By George Kennedy

Today, in the criminal case of United States v. Palomino-Coronado, the Fourth Circuit vacated the conviction of Defendant under 18 U.S.C. § 2251(a). Holding that there was insufficient evidence to show that Defendant had engaged in sexual activity with a minor for the purpose of producing a visual depiction, the Fourth Circuit reversed the district court’s ruling and vacated Defendant’s conviction.

Events Leading up to Defendant’s Conviction

Defendant Anthony Palomino-Coronado was convicted under 18 U.S.C. § 2251(a) based upon the testimony of a seven-year-old child, B.H., who claimed that Defendant had sexual intercourse with her. The events leading up to the conviction began on May 3, 2012 in Prince George’s County, Maryland. On that day, police officers were called to a home that had reported B.H. missing. The officers found B.H. at Defendant’s home, and then interviewed B.H. on suspicion that she had been sexually assaulted.

After interviewing B.H., police officers took her to the hospital for a sexual assault forensic exam. The examining nurse found physical evidence that suggested that she had engaged in sexual intercourse. Furthermore, the nurse interviewed B.H., and B.H. told the nurse that she and Defendant had engaged in sexual intercourse. Following the exam, detectives also interviewed B.H., and she again told them that she and Defendant had sex, and also that Defendant had taken pictures of her during the act.

Detectives filed a search warrant and recovered Defendant’s phone. They found several images of B.H. stored on the phone, and one picture of a man penetrating a child that had recently been deleted. During a later interview, B.H. told questioning detectives that the man and child in the picture were indeed her and Defendant.

Defendant’s Conviction Under 18 U.S.C. § 2251(a)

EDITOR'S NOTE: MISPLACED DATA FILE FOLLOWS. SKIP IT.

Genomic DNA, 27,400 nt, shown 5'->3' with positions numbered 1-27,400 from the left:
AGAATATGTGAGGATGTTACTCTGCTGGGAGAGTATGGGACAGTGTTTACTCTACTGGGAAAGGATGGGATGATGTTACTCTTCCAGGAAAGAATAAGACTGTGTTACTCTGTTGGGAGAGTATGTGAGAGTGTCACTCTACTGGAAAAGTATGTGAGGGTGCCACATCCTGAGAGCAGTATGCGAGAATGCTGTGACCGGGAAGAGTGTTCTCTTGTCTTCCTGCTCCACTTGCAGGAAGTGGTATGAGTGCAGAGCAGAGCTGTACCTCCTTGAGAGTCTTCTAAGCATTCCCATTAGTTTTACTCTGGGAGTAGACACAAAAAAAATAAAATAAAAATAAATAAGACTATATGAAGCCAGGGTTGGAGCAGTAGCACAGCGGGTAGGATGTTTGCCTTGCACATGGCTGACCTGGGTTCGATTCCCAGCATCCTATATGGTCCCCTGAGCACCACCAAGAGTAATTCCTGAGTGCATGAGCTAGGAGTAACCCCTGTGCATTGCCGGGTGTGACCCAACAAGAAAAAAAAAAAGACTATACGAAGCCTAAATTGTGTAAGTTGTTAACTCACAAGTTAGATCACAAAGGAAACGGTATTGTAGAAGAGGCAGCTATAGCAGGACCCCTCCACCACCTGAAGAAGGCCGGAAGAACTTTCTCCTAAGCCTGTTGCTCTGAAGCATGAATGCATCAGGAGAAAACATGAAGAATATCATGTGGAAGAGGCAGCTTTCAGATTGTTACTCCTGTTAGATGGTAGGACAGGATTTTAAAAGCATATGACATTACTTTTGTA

At trial, the jury found Defendant guilty of “knowingly employing, using, persuading, inducing, enticing, or coercing a minor in sexually explicit conduct, for the purpose of producing a visual depiction of that conduct in violation of 18 U.S.C. § 2251(a). The court sentenced Defendant to thirty years imprisonment.

Defendant’s Sufficiency of the Evidence Challenge on Appeal

Defendant appealed his conviction based on a sufficiency of the evidence challenge. Defendant argued that there was insufficient evidence to convict him and that the district court improperly denied his judgment for acquittal under Federal Rule of Criminal Procedure 29. The Fourth Circuit agreed with Defendant and vacated his conviction.

In so holding, the Fourth Circuit focused on the elements required for conviction under 18 U.S.C. § 2251(a), specifically the “purpose” element. To be convicted under the statute, a defendant must coerce a minor to engage in sexually explicit conduct “for the purpose of producing any visual depiction of such conduct.” As the Fourth Circuit explained, the statute contains a specific intent element: “the government was required to prove that production of a visual depiction was a purpose of engaging in the sexually explicit conduct.” This specific intent may be proved either by direct evidence such as express statements to the fact or by circumstantial evidence. For example, a defendant providing a minor with “specific instructions” regarding her position relative to the camera may be sufficient proof of an intent to produce a visual depiction of the sexual activity. Alternatively, the presence of a large number of sexually explicit recordings can serve as proof that the defendant engaged in sexual activity for the purpose of producing a visual depiction of the sexual conduct.

In this case, however, the Fourth Circuit held that there was neither direct nor circumstantial evidence to support that Defendant engaged in sexual activity with B.H. for the purpose of producing a visual depiction of that activity. The fact that Defendant made no statements evincing an intent to make a visual depiction and the fact that Defendant only had one sexually explicit picture of B.H. on his phone were cited as support for the Fourth Circuit’s holding.

Reversed and Vacated

Accordingly, the Fourth Circuit reversed the judgment of the district court and vacated the conviction of Defendant, holding that there existed insufficient evidence at trial to support a conviction under 18 U.S.C. § 2251(a).